I’ve never been the type of person to make things. I made another human once but, despite how labor intensive (heh) that process was, I don’t feel like I did much by way of participation. It’s kind of like buying someone a birthday present and having it gift wrapped at the store. Sure, I went to the store and I ambled my happy ass up to the gift wrapping counter, but in the end I just handed off a cute package and said, “you’re welcome.”
Not being a visually creative person wasn’t much of a problem growing up. There was no Facebook, no Pinterest. Instagram would have sounded like a Harry Potter spell if someone had mentioned it to me. Now, however, there are dozens of outlets for everyone’s creativity. And I’m just sitting here being ever-so-slightly jealous.
This lack of creativity becomes painfully obvious around Halloween. Friends post pictures of the amazing, realistic costumes they’ve crafted for themselves and their children and I fight the ensuing panic attack associated with the pressure to pick a costume. A casual “What will you be for Halloween” results in me hyperventilating and shakily Googling “not too sexy but not too ugly unique Halloween costumes.” The result is nothing. I can either be a skanky witch or I can be a creepy witch. I throw my hands in the air and wind up jamming a pair of cat ears on my head and calling it a day.
I’m lucky because my son has learned to lower his expectations of me. When my son told me he wanted to be a werewolf this year, he knew that the most effort I’d put into that costume would be a quick internet search. He’s grown accustomed to waiting patiently for the UPS fairy to deliver what his mother couldn’t manage to create on her own. I imagine him conversing with his peers.
Kevin: My mom made my T-Rex costume using papier-mâché intricately plastered over a frame she constructed using PVC-free piping and reclaimed lumber. It’s 100% compostable and has been lacquered with fume-free glaze so the scales really pop!
My Son: My mom got my costume off Amazon Prime. She saved $7.95 on shipping. It smells like a tire.
Despite my ability to physically manifest anything, my son has managed to develop his own creations. Give him a ream of paper, some scissors, and a roll of tape and suddenly you’ll find yourself presented with an intricate sculpture that he’s made using his mind’s eye. I’ve decided that his art form is conceptual as it’s rare that I can discern what the fuck it’s supposed to be. “Guess what it is!” he’ll ask excitedly. “It’s a….um…it’s one of those…the—“ “Right!” he’ll say encouragingly. “It’s a Great White shark steering the Apollo 11 lunar module.” He knows I don’t see it, but I’m thankful he attributes that to some sort of artistic deficit on my behalf and not any lack of creative ability on his.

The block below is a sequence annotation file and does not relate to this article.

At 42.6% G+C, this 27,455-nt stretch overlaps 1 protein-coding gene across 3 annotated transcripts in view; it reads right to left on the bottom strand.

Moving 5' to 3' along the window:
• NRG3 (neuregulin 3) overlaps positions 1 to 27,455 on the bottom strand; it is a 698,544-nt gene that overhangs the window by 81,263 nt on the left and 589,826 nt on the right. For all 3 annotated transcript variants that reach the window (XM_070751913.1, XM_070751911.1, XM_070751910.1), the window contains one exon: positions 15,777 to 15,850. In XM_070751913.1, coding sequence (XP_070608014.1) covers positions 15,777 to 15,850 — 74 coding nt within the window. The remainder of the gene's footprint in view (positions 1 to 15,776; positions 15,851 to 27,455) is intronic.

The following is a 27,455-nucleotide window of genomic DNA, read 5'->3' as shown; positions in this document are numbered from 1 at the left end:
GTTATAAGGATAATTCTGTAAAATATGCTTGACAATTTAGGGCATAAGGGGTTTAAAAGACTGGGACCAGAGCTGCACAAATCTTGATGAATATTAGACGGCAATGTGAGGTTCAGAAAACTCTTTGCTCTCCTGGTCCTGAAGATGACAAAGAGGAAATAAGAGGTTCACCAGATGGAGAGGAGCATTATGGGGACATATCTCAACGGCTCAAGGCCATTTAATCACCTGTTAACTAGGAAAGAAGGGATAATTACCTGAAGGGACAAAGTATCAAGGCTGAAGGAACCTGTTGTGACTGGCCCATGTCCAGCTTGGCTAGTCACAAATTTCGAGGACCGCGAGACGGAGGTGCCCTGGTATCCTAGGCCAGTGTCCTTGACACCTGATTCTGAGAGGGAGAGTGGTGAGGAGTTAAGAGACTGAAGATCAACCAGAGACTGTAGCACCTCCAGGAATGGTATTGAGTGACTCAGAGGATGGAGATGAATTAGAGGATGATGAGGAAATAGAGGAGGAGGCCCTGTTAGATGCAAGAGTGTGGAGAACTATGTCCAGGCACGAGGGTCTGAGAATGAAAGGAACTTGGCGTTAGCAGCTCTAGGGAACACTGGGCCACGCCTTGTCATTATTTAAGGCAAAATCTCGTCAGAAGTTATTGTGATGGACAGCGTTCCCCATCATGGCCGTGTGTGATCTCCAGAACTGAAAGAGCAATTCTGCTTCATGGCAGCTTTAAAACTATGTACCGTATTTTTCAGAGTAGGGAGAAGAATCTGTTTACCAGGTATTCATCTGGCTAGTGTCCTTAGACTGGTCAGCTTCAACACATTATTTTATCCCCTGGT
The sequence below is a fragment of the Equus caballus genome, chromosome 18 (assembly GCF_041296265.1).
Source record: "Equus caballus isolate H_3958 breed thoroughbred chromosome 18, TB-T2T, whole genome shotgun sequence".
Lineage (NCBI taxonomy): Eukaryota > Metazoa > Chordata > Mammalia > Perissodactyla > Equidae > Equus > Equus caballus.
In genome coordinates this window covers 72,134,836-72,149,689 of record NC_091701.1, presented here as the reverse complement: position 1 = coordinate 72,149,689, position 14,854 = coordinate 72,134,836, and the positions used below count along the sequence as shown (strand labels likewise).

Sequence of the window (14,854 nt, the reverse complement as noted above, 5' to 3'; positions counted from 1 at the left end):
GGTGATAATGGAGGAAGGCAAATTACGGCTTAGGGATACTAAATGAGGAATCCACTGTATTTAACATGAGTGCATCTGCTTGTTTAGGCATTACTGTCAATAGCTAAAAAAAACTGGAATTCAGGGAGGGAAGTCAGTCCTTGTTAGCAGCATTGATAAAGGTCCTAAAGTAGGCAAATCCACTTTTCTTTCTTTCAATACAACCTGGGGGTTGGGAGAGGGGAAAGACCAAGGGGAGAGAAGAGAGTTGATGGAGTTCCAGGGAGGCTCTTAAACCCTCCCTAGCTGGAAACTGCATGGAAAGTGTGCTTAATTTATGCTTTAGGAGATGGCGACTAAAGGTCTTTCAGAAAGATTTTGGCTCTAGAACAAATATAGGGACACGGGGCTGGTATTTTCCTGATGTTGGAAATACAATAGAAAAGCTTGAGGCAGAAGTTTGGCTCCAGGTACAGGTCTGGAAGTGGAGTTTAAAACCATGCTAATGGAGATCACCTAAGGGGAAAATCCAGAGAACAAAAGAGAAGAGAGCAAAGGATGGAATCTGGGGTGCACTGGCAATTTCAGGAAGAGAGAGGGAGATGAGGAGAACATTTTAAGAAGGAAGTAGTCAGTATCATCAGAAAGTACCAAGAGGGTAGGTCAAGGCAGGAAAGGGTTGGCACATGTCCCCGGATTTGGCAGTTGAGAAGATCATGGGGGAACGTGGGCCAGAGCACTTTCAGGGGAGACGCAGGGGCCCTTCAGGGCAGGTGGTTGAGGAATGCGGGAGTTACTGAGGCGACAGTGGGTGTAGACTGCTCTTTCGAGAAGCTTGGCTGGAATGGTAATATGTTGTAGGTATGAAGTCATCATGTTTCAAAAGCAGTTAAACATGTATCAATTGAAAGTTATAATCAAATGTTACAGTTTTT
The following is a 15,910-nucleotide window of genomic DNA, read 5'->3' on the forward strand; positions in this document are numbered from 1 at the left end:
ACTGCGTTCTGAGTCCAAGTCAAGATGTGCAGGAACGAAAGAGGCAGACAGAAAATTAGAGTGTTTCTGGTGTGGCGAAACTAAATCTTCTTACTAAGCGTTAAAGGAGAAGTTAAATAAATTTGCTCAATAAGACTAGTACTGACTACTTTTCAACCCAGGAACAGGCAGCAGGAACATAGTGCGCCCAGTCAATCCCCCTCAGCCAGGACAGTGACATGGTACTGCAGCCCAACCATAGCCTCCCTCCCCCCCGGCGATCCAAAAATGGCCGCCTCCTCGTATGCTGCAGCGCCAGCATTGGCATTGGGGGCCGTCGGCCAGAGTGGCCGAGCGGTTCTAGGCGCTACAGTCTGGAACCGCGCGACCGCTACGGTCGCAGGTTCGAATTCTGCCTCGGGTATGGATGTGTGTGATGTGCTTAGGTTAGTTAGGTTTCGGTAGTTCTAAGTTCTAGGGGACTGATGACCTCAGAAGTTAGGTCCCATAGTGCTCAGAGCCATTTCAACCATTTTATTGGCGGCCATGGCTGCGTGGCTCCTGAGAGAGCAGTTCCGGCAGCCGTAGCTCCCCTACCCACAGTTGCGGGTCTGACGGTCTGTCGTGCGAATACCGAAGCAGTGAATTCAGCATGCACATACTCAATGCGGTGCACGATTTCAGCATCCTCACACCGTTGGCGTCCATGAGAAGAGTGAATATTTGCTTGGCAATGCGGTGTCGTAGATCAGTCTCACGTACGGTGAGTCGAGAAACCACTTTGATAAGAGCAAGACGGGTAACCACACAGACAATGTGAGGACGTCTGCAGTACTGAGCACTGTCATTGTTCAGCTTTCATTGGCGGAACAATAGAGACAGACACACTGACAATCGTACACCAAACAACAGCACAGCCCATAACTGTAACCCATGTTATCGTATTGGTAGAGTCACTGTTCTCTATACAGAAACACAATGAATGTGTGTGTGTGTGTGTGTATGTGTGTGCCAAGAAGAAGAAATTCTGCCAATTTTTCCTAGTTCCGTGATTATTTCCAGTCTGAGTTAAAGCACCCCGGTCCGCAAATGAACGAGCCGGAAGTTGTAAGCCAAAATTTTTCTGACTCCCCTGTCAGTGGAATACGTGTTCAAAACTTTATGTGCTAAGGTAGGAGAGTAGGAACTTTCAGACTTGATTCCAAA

It wasn’t until about a year or two ago that I realized that I visualize things differently than most people. While everyone seems to be able to create or recall specific images in their mind, it’s rare that I can do this. Everything I see in my mind is a word or a string of words. When you’re picturing the White House, I’m seeing the words that describe the intricate details. The only thing that ever forms for me is a fluid paragraph describing an image. Think of it like a website—when you’re seeing the front page of a site, I’m seeing the coding. There are no pictures, just letters that somehow form together to make something understandable.
I don’t know if this is unique to me. It frightened me to think that this might be a handicap, but there’s not a whole lot I can do about it. Besides, how do I go about getting a diagnosis? Do I show up at my doctor’s office and blurt “I SEE WORDS” in his face? The only result I can imagine is him gently patting me on my shoulder and quietly asking if I’m still in therapy.
After a few months of anxiously wondering if there was something wrong with me, I gave up caring and decided to make peace with it. Maybe I’m not meant to be a person who can actually see things in her mind. Maybe I’m not meant to be a creative person. Surely there’s something that I’m good at, right? Sure. I just haven’t sorted that out yet.
I thought back to all the times my son had proudly presented me with one of his masterpieces and had patiently guided me to understanding what it was. It dawned on me that he probably knew. Kids are intuitive as fuck, and he had probably known all along that I couldn’t see what the hell he had made because I couldn’t find the words. Knowing that I lack creativity and inner vision is why he has made peace with the fact that his Halloween costumes will always arrive in a brown box on our doorstep.
Jealousy aside, I’m beginning to accept that this doesn’t make me less of a mother. I’m doing my best, even if my best is Kraft Mac & Cheese for dinner. We can’t all be awesome, so I’ll leave that to the other mothers who make Mummy Meatloaf that’s both fun to eat and doesn’t manage to poison anyone, as mine most assuredly would.
I’m leaving all the creative stuff up to my son from now on. He knows what he’s doing. And, in the off chance he ever needs to see something using words, I can help with that.
Now I’m off to get my Halloween costume on. It’s a white t-shirt that has “lizard” written on it in Sharpie. That’s about as creative as I’m gonna get.